National Diabetes Week – Archer’s Story
“People often ask how we found out and what were his symptoms? The truth is we were incredibly lucky to find out when we did and how we did as many (most) Type 1 diagnosis experiences are extremely traumatic and often result in life-threatening DKA before being diagnosed.
Unbeknownst to us, Archer was exhibiting all the most common symptoms of Diabetes, including the 4Ts....
- TOILET – Archer was literally needing to go to the toilet every 5 minutes which was extremely noticeable as we were on our way back from a holiday and we had to pull over several times in a short space.
- THIRST – Archer would drink and drink and drink water and still be thirsty, asking for more water. We also thought this was the reason for him needing to wee all the time.
- THINNER – Archer had lost weight and was looking skinnier. Being 7 years old, we put this down to a growth spurt – he had shot up and thinned out.
- TIRED – Archer has always been an amazing sleeper and always slept 12 hours a night so this was not unusual. Looking back to when he was diagnosed, he did look more tired in and under the eyes.
- BLURRED VISION – Archer would blink all the time and he told me sometimes things looked blurry. Naturally I took him to the optometrist and he was fitted with glasses. Yet another “explainable” symptom.
So the morning after we got back from our little getaway, off we went to the GP, (blissfully unaware and completely naive!) expecting to get some antibiotics for what we assumed was probably just a UTI (a very common misconception!)
I remember the concerned look on the doctors face as I was mentioning all the symptoms and even when she told us to head to Womens and Childrens Hospital to test for diabetes I still was not overly concerned as I thought she was just being extra cautious. That “extra cautious” doctor saved Archers life.
Within an hour, Archer was diagnosed with Type 1 Diabetes and we spent the next week in hospital where we got a crash course in all things Diabetes. What an overload of (necessary!!) information! I still remember thinking it all must be a mistake. They’ve mixed up his results. He couldn’t possibly have diabetes- we had no family history of it.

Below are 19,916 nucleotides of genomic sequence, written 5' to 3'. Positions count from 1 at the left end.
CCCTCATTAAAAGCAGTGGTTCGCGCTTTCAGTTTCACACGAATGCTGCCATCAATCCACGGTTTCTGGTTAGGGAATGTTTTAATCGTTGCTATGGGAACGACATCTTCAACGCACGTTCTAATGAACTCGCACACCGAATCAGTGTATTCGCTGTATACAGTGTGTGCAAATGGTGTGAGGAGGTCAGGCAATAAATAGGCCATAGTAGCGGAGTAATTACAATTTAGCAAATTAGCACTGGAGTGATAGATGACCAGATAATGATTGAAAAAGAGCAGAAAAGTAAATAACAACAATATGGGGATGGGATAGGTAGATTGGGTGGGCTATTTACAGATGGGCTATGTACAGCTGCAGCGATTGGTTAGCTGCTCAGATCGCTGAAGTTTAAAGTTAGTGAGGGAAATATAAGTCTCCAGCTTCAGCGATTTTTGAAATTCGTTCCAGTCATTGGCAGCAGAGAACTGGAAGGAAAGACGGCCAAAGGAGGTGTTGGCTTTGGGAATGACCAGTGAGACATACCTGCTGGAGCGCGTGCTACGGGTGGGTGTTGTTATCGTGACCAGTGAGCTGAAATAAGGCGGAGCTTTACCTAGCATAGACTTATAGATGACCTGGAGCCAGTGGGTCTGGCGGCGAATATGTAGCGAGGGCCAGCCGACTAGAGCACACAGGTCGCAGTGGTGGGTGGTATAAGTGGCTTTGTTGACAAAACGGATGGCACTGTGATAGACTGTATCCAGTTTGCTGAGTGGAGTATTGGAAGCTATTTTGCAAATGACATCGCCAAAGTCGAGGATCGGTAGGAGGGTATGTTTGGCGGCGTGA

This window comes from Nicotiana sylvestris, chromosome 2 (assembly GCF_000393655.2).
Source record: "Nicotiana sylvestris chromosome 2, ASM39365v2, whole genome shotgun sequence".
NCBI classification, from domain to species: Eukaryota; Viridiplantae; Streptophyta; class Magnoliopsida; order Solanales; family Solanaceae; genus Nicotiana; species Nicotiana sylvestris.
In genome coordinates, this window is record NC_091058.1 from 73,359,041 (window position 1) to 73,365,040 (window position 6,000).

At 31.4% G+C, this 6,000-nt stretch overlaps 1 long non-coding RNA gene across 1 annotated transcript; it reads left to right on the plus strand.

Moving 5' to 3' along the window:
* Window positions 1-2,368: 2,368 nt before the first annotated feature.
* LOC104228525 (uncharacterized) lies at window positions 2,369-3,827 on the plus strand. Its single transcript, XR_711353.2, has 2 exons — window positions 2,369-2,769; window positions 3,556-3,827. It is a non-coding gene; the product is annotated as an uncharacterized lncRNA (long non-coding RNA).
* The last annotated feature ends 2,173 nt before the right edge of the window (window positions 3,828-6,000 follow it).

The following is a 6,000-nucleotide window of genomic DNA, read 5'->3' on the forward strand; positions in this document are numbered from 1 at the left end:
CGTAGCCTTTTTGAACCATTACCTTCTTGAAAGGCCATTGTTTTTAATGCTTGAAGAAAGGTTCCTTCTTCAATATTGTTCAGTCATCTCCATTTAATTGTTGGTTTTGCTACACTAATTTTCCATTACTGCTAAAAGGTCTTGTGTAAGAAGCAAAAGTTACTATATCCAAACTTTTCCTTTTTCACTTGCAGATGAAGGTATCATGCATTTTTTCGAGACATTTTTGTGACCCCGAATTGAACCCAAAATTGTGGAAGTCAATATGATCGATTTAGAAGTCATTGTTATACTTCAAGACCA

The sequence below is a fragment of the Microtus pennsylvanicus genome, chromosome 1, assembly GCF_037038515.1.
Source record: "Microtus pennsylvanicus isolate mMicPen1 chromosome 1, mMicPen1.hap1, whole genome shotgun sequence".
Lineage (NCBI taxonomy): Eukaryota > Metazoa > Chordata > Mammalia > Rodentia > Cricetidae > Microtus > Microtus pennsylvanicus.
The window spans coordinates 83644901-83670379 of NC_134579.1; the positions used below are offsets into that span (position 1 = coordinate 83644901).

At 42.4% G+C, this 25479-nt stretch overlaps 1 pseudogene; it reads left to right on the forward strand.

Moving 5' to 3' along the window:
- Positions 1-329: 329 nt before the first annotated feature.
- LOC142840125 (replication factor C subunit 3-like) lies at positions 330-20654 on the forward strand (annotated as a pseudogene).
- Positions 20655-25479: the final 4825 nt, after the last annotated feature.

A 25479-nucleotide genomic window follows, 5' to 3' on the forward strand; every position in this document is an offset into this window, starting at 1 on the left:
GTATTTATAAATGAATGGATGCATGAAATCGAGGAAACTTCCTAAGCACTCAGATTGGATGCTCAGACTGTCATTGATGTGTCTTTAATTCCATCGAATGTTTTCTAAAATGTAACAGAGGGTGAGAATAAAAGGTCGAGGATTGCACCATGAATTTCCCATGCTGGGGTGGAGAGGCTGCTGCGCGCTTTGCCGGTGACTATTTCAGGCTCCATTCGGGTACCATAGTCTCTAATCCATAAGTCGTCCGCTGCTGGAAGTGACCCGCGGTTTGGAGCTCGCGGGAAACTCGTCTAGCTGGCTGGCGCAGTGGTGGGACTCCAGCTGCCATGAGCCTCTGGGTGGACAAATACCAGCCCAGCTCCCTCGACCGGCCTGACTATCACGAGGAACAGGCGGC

2 years on, I can’t believe how much we have all learnt. I am the first to admit we had no understanding of the seriousness of the disease, the complications it can cause and the steps necessary to manage it every day 24/7. The thought of needles, which once terrified me, is now just our regular daily routine. 5x a day, every day. In fact it is so normal for us all that we can (and do!) literally do it in our sleep.
Having to count the carbs in every single thing he eats used to take us forever to work out just one meal- now any one of us can pick up most foods and know how many carbs are in it. Archer is freakishly good at remembering carb counts. This is a vital skill because the amount of insulin given depends on how many carbs are being consumed. If you get that carb count wrong, the insulin dose given will be wrong and will likely cause a dangerous low or high.
Some things do get easier. Some things do not. The stress never goes away. The panic never goes away. The relentless nature of diabetes- never goes away. BUT we continue to be amazed at Archer’s strength and resilience and we love how he doesn’t let it stop him doing all the things he loves – footy, basketball and karate.
He doesn’t even realise how many people he has educated about diabetes along the way – his friends, teachers, family, US and hopefully by sharing his diagnosis story it may also help someone else.
Today we are celebrating just how far we have come and what a brave little super star Archer is and will continue to be. Happy 2nd Diaversary mate, here’s hoping that one day we can celebrate the day a cure is found instead! Until then, we will keep on keeping on and continue being forever grateful for our wonderful support network.”
Wishing Archer, his family and all of our Diabetes doctors, nurses and staff a happy #NationalDiabetesWeek #NDW2021 #headsupdiabetes
The WCHN Endocrinology and Diabetes service provides a full range of endocrine/diabetes services for children from birth to 18 years of age and includes regional SA and interstate consultations. For more information visit: